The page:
greater Harmony that is constantly referred to. Point is that viewers
are not confronted by Chinese art but lead to some easy experience. I
have rarely seen a Chinese visitor pause in front of an artwork save to
take a souvenir photo. The use of artwork, particularly sculpture, as
props for “I was there” type of snapshots is a prevalent sight in the
art districts. Even the best efforts in showing Chinese art get
sidetracked by this obsession with avoiding openness and confrontation.
There is a good “Great Performances” survey show going on at the
mentioned Pace Beijing. Several of the best recent performance works in
China are included. However, the scant available literature for the show
includes tidbits such as the following: “Undoubtedly, Chinese
contemporary art is radiating extraordinary charm in a passionate

In addition to the pioneer 798, there are other art districts in and around Beijing.
They tend to be sites commercially developed in a short time.
hits a few high notes without the crassly commercialization abundant in
The art space growth is however not integrated into the colorful local
community, but driven by developers constructing and leasing large
amounts of space.
The banners and billboards for CaoChang say it the Chinese way: “Art –
Harmony – Joy – Justice – Abundance – Peace.”
on the outskirts of Beijing is China full steam ahead.
This large district self-proclaimed "the world’s largest artists
gathering area" boasts some huge bland art centers with names such as
“Sunshine Museum” and art zones named for example “The National Defence Art Zone.”

So here I am writing these notes at 2 am. I am awake because of the
concrete pouring going on down bellow across the street in my
neighborhood’s gargantuan construction site. It was a two football field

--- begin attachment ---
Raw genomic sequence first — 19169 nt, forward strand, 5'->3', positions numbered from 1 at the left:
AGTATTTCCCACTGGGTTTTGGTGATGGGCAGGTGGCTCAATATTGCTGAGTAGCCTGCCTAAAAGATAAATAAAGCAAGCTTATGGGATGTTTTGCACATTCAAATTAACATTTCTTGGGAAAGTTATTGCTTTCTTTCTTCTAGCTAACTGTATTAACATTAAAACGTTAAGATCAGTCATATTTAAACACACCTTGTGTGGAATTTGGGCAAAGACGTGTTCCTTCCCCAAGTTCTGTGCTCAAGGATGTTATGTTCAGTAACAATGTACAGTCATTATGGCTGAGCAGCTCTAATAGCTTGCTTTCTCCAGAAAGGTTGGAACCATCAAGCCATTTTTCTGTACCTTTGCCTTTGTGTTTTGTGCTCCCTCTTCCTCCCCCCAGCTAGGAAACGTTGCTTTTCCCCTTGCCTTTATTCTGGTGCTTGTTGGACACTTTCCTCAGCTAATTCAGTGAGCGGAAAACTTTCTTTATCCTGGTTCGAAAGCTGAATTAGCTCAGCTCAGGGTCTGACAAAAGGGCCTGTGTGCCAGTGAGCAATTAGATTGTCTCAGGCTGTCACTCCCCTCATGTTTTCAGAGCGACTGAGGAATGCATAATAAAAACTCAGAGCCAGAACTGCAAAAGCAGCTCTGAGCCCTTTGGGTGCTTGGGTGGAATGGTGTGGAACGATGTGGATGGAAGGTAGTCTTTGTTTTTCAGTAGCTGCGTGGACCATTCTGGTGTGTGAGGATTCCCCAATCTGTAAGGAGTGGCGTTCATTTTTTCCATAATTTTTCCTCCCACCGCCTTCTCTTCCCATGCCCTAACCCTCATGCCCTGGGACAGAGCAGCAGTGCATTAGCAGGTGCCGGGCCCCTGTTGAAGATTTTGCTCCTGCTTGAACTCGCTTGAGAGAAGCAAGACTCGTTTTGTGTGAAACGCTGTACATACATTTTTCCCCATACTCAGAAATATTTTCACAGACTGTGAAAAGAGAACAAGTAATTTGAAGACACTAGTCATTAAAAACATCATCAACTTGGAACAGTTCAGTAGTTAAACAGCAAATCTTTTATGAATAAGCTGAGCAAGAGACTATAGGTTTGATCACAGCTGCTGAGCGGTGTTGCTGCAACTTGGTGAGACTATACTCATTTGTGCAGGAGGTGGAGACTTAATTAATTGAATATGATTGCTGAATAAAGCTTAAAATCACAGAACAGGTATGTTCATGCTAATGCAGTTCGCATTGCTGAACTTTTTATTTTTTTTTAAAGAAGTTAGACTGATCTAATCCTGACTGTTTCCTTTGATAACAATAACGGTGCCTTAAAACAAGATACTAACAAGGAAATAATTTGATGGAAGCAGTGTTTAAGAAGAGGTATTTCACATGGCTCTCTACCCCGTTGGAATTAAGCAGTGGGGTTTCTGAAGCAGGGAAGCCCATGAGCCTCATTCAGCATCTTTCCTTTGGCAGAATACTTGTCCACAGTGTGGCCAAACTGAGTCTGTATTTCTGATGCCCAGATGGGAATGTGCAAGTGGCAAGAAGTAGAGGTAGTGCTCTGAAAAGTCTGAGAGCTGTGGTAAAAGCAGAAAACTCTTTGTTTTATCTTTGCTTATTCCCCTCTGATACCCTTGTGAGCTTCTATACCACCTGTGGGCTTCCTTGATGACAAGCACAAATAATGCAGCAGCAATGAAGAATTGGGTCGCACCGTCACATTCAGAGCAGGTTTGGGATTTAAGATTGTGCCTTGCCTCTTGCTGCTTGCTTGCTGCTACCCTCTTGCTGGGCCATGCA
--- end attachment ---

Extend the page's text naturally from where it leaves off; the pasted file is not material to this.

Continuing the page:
hole in the ground one week ago and now the construction is reaching
the street level. The signs outside the site say it all: Another five
million square feet complex going up in Beijing. What no one told me was
that the construction site was 24/7. Day and night machinery sucks in
the concrete from trucks and pukes it down below making the sounds of a
moaning animal. That sound shouldn’t be that bad for going to sleep, but
there’s the systematic blaring of a horn marking the operation that is
most irritating. Just when you start finding peace of mind after a
minute of whale bewailing, there goes the horn again. The neighbors in
my apartment tower and the one next to it must endure this operation out
of adhesion to the greater Chinese societal Harmony. Or because of
their belief that this consuming over-labored society is going to make
them rich too.

Construction Site: 5:000.000 square feet from Jorge Misium on Vimeo.

In Beijing’s haze I keep remembering a bad joke from my teenage years.
This man goes to hell and he gets a tour of the place so he can choose
in what area to reside. They go first by a typical torture chamber where
people are being flogged and the like. Then there is the deprivation
area where people are desperately famished and thirsty. Next comes up a
flooded area where fellows stand in shit up to their knees. People in
this sector are however chit-chatting, having drinks, listening to music
and even smoking in a party-like vibe. The man immediately decides to
choose this area of hell to dwell in for the foreseeable future. The
guide says fine and goes away. Just then, the PA systems blares “Break
is over, back to standing on your heads.”

All videos by Jorge Misium.

Jorge Misium is an artist who in the last two years has lived and worked in Dallas, Venezia, Montevideo, New York and Beijing.